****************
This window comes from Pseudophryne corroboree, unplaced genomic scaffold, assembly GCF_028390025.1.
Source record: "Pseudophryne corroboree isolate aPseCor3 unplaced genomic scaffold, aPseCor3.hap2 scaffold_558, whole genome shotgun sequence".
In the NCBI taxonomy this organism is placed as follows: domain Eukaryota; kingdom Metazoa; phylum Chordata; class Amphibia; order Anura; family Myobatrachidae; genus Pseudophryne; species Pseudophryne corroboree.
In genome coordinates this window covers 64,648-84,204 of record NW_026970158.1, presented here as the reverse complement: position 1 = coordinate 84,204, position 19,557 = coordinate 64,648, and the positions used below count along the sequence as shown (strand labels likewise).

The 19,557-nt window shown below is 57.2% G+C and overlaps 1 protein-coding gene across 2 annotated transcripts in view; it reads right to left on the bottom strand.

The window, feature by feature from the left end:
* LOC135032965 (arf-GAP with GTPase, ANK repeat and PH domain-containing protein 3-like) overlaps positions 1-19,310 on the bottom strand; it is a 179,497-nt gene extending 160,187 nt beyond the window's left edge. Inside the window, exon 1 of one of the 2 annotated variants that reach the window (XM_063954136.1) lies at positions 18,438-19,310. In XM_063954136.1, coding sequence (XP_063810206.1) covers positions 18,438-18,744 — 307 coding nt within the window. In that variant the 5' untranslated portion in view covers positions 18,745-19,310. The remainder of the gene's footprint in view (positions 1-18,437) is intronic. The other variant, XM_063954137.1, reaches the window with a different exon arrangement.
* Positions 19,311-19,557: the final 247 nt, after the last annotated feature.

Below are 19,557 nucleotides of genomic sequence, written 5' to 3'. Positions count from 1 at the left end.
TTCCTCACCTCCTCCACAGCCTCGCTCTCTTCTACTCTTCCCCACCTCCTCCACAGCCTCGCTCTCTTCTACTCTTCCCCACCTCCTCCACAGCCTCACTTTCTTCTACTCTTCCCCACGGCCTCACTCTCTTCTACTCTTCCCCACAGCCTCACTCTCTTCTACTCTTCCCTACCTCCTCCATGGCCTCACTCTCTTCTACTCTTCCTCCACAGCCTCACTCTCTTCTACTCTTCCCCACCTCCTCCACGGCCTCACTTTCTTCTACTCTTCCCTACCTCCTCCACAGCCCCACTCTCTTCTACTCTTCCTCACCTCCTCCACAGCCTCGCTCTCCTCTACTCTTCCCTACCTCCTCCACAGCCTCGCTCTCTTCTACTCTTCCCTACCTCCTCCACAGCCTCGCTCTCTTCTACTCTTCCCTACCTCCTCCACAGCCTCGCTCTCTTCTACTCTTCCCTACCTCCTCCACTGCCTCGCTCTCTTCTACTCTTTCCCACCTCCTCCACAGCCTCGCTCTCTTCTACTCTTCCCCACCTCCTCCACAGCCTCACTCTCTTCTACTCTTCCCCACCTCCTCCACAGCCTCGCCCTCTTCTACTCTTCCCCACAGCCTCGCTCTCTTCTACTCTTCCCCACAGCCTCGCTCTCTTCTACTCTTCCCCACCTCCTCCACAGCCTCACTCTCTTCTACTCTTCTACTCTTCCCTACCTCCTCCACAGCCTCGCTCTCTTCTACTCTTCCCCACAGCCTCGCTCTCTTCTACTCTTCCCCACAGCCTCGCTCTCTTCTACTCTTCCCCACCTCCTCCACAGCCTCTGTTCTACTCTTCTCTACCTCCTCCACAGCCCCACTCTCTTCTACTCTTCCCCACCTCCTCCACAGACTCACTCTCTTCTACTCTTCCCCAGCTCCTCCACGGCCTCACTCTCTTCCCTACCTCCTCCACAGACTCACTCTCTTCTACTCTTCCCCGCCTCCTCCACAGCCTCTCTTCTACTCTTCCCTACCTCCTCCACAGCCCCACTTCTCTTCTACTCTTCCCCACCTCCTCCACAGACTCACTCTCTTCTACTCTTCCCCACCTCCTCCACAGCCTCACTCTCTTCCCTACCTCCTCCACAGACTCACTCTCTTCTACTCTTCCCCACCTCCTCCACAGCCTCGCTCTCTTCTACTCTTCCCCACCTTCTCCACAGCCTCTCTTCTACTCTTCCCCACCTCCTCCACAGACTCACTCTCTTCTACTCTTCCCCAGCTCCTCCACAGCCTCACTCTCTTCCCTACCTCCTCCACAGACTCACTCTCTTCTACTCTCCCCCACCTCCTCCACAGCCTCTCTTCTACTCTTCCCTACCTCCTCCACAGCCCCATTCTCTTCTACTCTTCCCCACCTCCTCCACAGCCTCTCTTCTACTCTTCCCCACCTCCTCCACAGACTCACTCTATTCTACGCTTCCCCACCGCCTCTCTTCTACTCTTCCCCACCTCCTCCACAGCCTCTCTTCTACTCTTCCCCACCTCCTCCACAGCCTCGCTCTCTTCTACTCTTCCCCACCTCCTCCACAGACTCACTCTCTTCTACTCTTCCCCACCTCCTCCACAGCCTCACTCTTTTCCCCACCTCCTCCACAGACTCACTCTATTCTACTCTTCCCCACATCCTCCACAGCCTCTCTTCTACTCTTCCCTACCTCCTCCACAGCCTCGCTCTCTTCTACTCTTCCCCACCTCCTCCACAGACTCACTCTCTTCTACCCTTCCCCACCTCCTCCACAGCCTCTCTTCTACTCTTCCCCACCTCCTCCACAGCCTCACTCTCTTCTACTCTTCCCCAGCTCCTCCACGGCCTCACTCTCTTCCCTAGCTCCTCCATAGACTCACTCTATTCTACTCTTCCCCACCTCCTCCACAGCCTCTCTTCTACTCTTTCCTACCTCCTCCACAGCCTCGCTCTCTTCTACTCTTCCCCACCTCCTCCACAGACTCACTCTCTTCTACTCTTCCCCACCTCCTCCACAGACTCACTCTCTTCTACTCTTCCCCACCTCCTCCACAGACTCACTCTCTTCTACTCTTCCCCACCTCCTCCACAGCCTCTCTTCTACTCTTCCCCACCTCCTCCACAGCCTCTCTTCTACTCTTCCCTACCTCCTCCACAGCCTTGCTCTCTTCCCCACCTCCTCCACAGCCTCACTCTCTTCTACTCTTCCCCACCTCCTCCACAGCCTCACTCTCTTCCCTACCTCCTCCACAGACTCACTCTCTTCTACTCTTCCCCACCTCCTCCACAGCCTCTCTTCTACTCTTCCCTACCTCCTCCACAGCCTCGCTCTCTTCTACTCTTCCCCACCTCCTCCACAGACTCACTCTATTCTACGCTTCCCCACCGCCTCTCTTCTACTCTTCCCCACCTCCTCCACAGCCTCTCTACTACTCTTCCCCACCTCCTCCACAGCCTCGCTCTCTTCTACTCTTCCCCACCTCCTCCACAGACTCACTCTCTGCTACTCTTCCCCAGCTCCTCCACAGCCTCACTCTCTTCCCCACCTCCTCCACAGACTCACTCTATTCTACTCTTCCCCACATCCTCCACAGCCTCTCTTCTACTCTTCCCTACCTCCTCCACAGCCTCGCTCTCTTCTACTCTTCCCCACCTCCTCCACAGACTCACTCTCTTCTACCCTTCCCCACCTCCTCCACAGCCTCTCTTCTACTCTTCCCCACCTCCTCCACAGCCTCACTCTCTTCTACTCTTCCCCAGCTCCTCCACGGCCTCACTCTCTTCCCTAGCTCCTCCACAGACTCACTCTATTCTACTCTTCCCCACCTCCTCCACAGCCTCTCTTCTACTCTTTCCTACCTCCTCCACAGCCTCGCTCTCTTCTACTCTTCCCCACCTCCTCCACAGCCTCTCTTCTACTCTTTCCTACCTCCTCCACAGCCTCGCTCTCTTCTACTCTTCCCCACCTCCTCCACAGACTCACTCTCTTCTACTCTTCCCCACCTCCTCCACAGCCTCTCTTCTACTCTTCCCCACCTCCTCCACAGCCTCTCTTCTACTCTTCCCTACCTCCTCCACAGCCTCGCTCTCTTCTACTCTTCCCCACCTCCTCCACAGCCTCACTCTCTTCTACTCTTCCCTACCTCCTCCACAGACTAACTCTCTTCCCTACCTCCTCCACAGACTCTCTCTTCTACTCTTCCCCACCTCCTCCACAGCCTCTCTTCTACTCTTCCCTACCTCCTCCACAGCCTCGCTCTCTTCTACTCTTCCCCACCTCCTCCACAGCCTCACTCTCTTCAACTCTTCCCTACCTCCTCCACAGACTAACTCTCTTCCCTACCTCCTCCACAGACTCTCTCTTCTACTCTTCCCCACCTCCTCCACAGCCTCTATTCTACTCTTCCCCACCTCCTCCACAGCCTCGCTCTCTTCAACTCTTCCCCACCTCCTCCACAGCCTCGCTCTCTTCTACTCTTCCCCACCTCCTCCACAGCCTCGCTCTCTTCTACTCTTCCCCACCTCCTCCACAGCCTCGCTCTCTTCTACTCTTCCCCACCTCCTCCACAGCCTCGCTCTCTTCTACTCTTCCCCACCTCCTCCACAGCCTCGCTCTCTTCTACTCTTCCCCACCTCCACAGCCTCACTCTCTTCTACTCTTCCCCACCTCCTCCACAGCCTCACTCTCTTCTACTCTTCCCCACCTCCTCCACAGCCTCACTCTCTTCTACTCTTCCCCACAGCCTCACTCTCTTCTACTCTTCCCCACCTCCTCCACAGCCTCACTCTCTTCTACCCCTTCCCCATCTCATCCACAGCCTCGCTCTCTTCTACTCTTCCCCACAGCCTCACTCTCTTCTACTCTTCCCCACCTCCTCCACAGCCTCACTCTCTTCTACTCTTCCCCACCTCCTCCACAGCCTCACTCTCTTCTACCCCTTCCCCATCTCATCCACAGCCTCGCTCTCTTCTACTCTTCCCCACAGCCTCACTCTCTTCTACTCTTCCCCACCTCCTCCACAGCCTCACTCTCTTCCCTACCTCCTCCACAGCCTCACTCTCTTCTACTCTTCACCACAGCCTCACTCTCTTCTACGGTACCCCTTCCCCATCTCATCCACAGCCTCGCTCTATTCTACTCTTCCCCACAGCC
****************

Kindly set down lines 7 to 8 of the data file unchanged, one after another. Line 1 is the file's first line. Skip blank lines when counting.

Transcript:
* LOC135032965 (arf-GAP with GTPase, ANK repeat and PH domain-containing protein 3-like) overlaps positions 1-19,310 on the bottom strand; it is a 179,497-nt gene extending 160,187 nt beyond the window's left edge. Inside the window, exon 1 of one of the 2 annotated variants that reach the window (XM_063954136.1) lies at positions 18,438-19,310. In XM_063954136.1, coding sequence (XP_063810206.1) covers positions 18,438-18,744 — 307 coding nt within the window. In that variant the 5' untranslated portion in view covers positions 18,745-19,310. The remainder of the gene's footprint in view (positions 1-18,437) is intronic. The other variant, XM_063954137.1, reaches the window with a different exon arrangement.
* Positions 19,311-19,557: the final 247 nt, after the last annotated feature.